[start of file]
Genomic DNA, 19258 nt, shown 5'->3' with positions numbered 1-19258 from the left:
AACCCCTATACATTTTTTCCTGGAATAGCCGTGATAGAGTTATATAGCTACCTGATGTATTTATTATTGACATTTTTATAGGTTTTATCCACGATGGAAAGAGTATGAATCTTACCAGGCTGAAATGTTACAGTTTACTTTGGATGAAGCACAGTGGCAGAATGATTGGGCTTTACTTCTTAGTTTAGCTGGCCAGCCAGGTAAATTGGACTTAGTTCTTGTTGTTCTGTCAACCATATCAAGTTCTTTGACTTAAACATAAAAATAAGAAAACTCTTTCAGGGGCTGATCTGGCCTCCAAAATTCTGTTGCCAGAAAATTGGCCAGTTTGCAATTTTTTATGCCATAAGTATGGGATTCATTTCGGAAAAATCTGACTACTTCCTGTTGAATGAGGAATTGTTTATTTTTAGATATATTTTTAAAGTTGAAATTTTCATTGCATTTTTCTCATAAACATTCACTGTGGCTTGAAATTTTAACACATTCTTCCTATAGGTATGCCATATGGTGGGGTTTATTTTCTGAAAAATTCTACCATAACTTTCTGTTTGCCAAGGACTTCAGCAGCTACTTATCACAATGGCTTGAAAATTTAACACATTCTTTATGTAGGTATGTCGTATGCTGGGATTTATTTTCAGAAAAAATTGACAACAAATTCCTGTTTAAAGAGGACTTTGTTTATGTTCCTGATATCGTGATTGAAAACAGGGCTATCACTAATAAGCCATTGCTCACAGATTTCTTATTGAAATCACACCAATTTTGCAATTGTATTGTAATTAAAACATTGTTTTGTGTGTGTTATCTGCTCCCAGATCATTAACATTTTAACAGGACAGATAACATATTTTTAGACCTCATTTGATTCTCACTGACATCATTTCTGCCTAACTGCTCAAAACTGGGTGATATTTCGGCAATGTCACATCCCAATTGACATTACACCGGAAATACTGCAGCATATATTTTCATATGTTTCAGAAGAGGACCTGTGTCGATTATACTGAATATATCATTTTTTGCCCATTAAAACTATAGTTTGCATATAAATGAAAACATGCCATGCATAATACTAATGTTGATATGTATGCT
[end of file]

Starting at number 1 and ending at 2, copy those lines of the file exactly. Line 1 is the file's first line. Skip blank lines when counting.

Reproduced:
Genomic DNA, 19258 nt, shown 5'->3' with positions numbered 1-19258 from the left:
AACCCCTATACATTTTTTCCTGGAATAGCCGTGATAGAGTTATATAGCTACCTGATGTATTTATTATTGACATTTTTATAGGTTTTATCCACGATGGAAAGAGTATGAATCTTACCAGGCTGAAATGTTACAGTTTACTTTGGATGAAGCACAGTGGCAGAATGATTGGGCTTTACTTCTTAGTTTAGCTGGCCAGCCAGGTAAATTGGACTTAGTTCTTGTTGTTCTGTCAACCATATCAAGTTCTTTGACTTAAACATAAAAATAAGAAAACTCTTTCAGGGGCTGATCTGGCCTCCAAAATTCTGTTGCCAGAAAATTGGCCAGTTTGCAATTTTTTATGCCATAAGTATGGGATTCATTTCGGAAAAATCTGACTACTTCCTGTTGAATGAGGAATTGTTTATTTTTAGATATATTTTTAAAGTTGAAATTTTCATTGCATTTTTCTCATAAACATTCACTGTGGCTTGAAATTTTAACACATTCTTCCTATAGGTATGCCATATGGTGGGGTTTATTTTCTGAAAAATTCTACCATAACTTTCTGTTTGCCAAGGACTTCAGCAGCTACTTATCACAATGGCTTGAAAATTTAACACATTCTTTATGTAGGTATGTCGTATGCTGGGATTTATTTTCAGAAAAAATTGACAACAAATTCCTGTTTAAAGAGGACTTTGTTTATGTTCCTGATATCGTGATTGAAAACAGGGCTATCACTAATAAGCCATTGCTCACAGATTTCTTATTGAAATCACACCAATTTTGCAATTGTATTGTAATTAAAACATTGTTTTGTGTGTGTTATCTGCTCCCAGATCATTAACATTTTAACAGGACAGATAACATATTTTTAGACCTCATTTGATTCTCACTGACATCATTTCTGCCTAACTGCTCAAAACTGGGTGATATTTCGGCAATGTCACATCCCAATTGACATTACACCGGAAATACTGCAGCATATATTTTCATATGTTTCAGAAGAGGACCTGTGTCGATTATACTGAATATATCATTTTTTGCCCATTAAAACTATAGTTTGCATATAAATGAAAACATGCCATGCATAATACTAATGTTGATATGTATGCT